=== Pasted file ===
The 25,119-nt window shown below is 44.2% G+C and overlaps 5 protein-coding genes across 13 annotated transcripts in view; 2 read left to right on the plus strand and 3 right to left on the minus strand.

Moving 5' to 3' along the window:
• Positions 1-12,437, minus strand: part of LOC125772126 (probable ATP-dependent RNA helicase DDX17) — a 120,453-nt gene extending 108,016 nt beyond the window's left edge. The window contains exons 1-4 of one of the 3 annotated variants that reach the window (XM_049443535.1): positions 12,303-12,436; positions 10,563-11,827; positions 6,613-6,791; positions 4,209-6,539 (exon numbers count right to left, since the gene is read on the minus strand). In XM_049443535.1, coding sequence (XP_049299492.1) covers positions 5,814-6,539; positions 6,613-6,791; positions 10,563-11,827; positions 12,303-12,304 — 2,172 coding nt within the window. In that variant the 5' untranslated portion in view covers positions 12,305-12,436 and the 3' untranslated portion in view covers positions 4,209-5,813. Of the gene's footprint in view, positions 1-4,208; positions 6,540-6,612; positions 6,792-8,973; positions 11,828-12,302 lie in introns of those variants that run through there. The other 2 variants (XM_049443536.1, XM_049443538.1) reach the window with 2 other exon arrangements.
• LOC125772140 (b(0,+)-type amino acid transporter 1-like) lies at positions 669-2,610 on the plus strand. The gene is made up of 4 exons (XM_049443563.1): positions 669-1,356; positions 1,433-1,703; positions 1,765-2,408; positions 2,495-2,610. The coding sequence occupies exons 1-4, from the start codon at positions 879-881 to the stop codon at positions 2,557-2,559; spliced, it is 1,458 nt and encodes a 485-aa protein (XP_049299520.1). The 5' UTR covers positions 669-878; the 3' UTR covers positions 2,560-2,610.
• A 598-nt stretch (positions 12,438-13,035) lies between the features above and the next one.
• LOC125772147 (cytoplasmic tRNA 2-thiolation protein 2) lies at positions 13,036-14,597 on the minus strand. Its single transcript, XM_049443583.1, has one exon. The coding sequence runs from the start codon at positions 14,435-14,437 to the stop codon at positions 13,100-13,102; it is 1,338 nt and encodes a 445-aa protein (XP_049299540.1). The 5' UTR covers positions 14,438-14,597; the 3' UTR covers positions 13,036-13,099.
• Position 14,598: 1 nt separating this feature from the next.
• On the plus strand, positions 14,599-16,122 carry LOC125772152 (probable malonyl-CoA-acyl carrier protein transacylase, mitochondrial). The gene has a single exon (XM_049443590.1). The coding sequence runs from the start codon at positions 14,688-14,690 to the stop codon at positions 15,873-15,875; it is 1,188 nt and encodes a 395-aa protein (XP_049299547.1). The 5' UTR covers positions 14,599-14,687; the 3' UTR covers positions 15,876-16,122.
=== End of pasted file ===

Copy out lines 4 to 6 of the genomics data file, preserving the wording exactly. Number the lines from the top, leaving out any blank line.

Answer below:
• LOC125772140 (b(0,+)-type amino acid transporter 1-like) lies at positions 669-2,610 on the plus strand. The gene is made up of 4 exons (XM_049443563.1): positions 669-1,356; positions 1,433-1,703; positions 1,765-2,408; positions 2,495-2,610. The coding sequence occupies exons 1-4, from the start codon at positions 879-881 to the stop codon at positions 2,557-2,559; spliced, it is 1,458 nt and encodes a 485-aa protein (XP_049299520.1). The 5' UTR covers positions 669-878; the 3' UTR covers positions 2,560-2,610.
• A 598-nt stretch (positions 12,438-13,035) lies between the features above and the next one.
• LOC125772147 (cytoplasmic tRNA 2-thiolation protein 2) lies at positions 13,036-14,597 on the minus strand. Its single transcript, XM_049443583.1, has one exon. The coding sequence runs from the start codon at positions 14,435-14,437 to the stop codon at positions 13,100-13,102; it is 1,338 nt and encodes a 445-aa protein (XP_049299540.1). The 5' UTR covers positions 14,438-14,597; the 3' UTR covers positions 13,036-13,099.